Elaine and Lani Lani Kito-Ho (m, R) and Elaine Luo (M, L)

Lani is a GESs student at UH, but does not know what kind of research she would like to do in the future. She feels that the GES program is a step in the right direction to explore her options. Through the Native Hawaiian Science Engineering and Mathematics Program (NHSEMP), Lani was able to participate in a field sampling trip to Papua New Guinea over this past summer. She is glad to be a part of the SOEST Maile Mentoring Bridge program for extra support and building confidence as she moves forward in her academic journey. Elaine Luo is a graduate student in Marine Biology.

Shellie amd Aaron Aaron Lee (m, R) and Shellie Habel (M, L)

Aaron’s love for the ocean, and the many things that come with it, initially sparked his interest in science. He was originally enrolled in the Global Environmental Science Program but has become increasingly interested in mechanical engineering. He is now enrolled in the Mechanical Engineering Program and is working to become FE certified (the first step to becoming a licensed professional engineer) either by the time he graduates or shortly thereafter. Aaron’s mentor, Shellie Habel, is a Ph.D. student in Marine and Environmental Geology at UH Mānoa. She works with the Coastal Geology Group under Dr. Chip Fletcher, focusing on beach erosion studies and modeling future flooding in Waikīkī due to sea level rise.

No'eau and Kristian No‘eau McDonald (m, L) and Kristian McDonald (M, R)

No‘eau is in the Global Environmental Science (GES) program and plans to graduate in Spring 2019. He is interested in environmental and cultural conservation and restoration in Hawai‘i. He is also interested in studying the ocean, especially marine environments in Hawai‘i such as coral reefs and how human interference can affect these environments. As a graduate of Kamehameha Schools, he has special interest in topics that blend environmental science with Hawaiian culture, such as loko i‘a and lo‘i. No‘eau’s mentor Kristian just graduated this fall with his Bachelor of Science from Natural Resources and Environmental Management (NREM) with a minor in Geology & Geophysics (G&G). This spring, he started his Master‘s degree in G&G studying coastal geology. Kristian is specifically interested in managing coastal systems here in Hawai‘i with an interest in understanding and mitigating sustainability problems associated with climate change. Also a graduate of Kamehameha Schools, Kristian is interested in using his knowledge to support the local community.

Candice and Veronica Candice Matsuda (m, L) and Veronica Gibson (M, R)

Candice is a recent graduate of Leeward Community College who transferred into the Global Environmental Science (GES) program. She has local and Japanese roots and enjoys studying the ocean. Candice really likes all aspects of science and aims to find a career protecting and conserving the ‘aina. Her mentor Veronica graduated with her GES degree and has gone on to graduate school in marine botany, ecology and physiology. Her current interests are in watershed hydrogeology with a particular interest in land-based nutrient pollution entering coastal ecosystems. Veronica is kama‘aina from the Kona coast and is interested in ensuring that development in Hawai‘i is carried out in an environmentally responsible manner that ensures the protection of local reefs and fisheries.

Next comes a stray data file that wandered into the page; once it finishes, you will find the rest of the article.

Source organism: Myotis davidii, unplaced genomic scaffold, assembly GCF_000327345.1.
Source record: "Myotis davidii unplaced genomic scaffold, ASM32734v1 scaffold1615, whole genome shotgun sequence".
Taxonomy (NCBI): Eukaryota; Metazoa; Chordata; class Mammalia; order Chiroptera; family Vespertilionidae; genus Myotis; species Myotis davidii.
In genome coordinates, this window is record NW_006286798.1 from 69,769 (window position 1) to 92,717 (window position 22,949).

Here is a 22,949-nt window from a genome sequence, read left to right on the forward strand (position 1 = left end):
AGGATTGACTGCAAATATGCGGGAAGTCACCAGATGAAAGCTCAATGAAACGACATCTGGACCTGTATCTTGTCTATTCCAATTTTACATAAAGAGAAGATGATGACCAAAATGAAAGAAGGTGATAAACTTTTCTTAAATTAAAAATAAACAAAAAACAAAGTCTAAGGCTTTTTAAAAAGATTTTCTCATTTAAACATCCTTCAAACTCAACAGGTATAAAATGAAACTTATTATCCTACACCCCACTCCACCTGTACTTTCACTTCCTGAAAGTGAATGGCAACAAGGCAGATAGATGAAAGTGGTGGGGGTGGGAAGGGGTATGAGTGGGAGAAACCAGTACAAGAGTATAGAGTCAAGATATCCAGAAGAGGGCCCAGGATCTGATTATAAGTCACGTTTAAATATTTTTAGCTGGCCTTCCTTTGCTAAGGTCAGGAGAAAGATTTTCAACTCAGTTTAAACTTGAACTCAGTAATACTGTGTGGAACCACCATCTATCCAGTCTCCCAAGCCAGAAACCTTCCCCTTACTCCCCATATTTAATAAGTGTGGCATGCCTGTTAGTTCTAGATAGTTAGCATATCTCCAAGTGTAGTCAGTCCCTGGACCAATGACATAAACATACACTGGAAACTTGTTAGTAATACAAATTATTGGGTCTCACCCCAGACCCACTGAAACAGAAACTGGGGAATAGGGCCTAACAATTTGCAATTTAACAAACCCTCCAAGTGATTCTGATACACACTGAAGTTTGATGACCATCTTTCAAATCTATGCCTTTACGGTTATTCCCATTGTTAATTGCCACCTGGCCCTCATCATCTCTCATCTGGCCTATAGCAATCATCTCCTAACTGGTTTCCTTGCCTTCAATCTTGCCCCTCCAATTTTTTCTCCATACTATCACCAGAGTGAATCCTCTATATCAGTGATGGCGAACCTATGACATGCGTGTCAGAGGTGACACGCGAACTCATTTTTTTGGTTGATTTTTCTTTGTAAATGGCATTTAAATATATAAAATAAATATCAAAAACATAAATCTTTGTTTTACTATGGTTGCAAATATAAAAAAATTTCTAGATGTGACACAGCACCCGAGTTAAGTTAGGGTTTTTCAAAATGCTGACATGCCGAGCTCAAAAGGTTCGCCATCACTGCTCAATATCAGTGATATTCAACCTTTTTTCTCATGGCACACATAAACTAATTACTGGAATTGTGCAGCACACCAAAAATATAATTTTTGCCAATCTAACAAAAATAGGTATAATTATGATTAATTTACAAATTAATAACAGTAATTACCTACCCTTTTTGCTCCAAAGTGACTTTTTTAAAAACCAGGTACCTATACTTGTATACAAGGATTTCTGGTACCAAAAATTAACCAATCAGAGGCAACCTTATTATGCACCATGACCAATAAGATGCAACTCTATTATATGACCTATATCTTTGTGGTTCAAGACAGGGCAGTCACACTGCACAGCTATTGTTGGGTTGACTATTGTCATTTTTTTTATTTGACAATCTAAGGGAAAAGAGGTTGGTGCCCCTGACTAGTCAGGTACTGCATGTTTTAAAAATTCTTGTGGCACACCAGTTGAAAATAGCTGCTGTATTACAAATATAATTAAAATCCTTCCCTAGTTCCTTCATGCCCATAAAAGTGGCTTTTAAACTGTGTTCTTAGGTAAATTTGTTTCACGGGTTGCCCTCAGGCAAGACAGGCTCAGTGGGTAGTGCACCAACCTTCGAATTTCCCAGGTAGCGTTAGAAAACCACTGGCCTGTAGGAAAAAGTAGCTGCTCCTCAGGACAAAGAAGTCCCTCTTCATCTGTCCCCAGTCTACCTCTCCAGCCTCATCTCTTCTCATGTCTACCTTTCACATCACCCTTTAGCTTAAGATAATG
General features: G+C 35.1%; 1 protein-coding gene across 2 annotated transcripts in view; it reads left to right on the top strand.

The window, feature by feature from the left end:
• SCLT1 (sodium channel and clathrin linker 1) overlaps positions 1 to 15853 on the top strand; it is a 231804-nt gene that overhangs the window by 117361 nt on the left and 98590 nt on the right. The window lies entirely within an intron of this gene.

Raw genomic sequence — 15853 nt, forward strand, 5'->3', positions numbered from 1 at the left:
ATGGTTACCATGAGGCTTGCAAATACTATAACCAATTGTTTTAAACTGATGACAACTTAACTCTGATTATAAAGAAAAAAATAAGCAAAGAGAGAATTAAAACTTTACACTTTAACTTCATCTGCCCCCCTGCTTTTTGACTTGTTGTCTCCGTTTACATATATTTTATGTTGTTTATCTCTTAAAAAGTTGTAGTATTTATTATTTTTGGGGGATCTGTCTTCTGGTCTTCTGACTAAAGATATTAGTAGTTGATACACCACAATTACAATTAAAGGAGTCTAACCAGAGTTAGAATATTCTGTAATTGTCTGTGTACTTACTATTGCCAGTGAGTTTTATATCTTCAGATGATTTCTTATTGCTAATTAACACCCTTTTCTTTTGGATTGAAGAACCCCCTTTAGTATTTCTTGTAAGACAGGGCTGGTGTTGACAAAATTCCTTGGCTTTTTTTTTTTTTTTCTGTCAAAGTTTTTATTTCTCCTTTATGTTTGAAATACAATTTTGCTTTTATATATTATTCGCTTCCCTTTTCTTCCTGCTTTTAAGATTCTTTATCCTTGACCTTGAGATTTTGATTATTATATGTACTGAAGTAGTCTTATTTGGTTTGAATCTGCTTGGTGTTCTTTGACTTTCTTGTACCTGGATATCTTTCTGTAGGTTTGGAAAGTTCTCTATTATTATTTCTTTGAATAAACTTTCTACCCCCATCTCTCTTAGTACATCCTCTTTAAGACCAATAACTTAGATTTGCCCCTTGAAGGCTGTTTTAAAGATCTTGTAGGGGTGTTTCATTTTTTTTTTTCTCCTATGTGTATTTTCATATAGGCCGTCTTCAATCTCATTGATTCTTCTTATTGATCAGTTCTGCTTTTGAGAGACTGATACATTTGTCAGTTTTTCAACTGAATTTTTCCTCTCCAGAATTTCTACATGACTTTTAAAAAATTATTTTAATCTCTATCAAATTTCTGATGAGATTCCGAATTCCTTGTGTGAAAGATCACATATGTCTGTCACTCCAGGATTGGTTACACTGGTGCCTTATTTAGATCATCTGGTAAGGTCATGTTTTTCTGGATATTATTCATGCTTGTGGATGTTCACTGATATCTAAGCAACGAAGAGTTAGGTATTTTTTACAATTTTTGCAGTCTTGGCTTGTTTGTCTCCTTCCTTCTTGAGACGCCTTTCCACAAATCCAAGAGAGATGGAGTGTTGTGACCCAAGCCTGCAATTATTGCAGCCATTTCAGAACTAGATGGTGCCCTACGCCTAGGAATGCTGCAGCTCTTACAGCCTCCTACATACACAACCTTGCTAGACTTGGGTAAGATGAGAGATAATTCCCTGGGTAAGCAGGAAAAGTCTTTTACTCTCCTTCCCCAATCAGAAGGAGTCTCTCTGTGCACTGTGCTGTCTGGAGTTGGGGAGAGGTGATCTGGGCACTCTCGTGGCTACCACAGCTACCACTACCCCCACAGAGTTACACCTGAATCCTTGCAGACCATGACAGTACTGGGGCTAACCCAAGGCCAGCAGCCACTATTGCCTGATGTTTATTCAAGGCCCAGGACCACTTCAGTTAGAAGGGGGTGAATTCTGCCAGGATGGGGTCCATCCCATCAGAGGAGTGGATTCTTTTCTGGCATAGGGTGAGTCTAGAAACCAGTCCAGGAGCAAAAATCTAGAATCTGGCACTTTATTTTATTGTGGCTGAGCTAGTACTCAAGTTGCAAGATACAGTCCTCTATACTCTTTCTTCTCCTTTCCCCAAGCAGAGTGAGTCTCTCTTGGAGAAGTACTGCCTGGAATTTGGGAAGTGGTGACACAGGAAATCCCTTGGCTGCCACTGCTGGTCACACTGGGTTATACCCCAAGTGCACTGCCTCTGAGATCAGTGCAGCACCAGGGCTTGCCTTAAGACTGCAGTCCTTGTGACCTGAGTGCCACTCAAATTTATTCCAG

Edna and AlmaEdna Díaz Negrón (m,L) and Alma Castillo (M,R)

Edna Díaz Negrón is a recent graduate from UH Hilo who is interested in attending graduate school.  She is currently applying for an MS degree in Marine Science and plans to focus on estuaries and ecology of sea-birds.  An islander herself (from Puerto Rico), Edna has always felt very connected to the land and ocean and is passionate about taking care of natural resources.  Edna’s mentor Alma is originally from Mexico and came to Hawai‘i to pursue her graduate studies in Physical Oceanography. She completed her MS at UH Mānoa in 2014 and is currently working on her Ph.D. analyzing the surface currents around Hawai‘i. In her free time, she enjoys surfing, yoga and spending time with her family. She loves teaching and is really excited to interact with the Hawaiian culture as part of this Maile program.

Samantha and MarisolMarisol Plazas (m,R) and Samantha Isgett (M,L)

Marisol is majoring in Global Environmental Science (GES) at UH Mānoa and plans to graduate in Spring 2019. Her academic goals are to further her knowledge in marine science. She has broad interests in deep sea biology of the ocean, currents, how coral reefs affect the environment (mainly the great barrier reefs), bioluminescence, kelp forest ecosystems and the Mariana Trench. Marisol’s mentor Samantha is a PhD student in Geology & Geophysics. She conducts research in physical volcanology, specifically volcanic eruptions. She is interested in what causes eruptions to change their behavior and their intensity. She is also involved in disaster preparedness and has taken classes at the National Disaster Preparedness Center.

Elisha and Alisha Alisha Summers (m, R) and Elisha Wood-Charlson (M, L)

Alisha is pursuing a Bachelor’s Degree in Global Environmental Science at the University of Hawai‘i at Mānoa. Alisha is currently starting research with GLASS (Global AIS on the International Space Station) using Automatic Identification System (AIS) data to detect illegal fishing in the Pacific. She enjoys the ocean, hiking, and has shown interests in physical oceanography and marine biology. Ultimately, her goal is to travel after graduating from undergrad and then going on to graduate school. Elisha is the Research/Communications Manager for the Simons Collaboration for Ocean Processes and Ecology (SCOPE). She has a PhD from Oregon State in Marine Science and enjoys working at the interface of research and communications.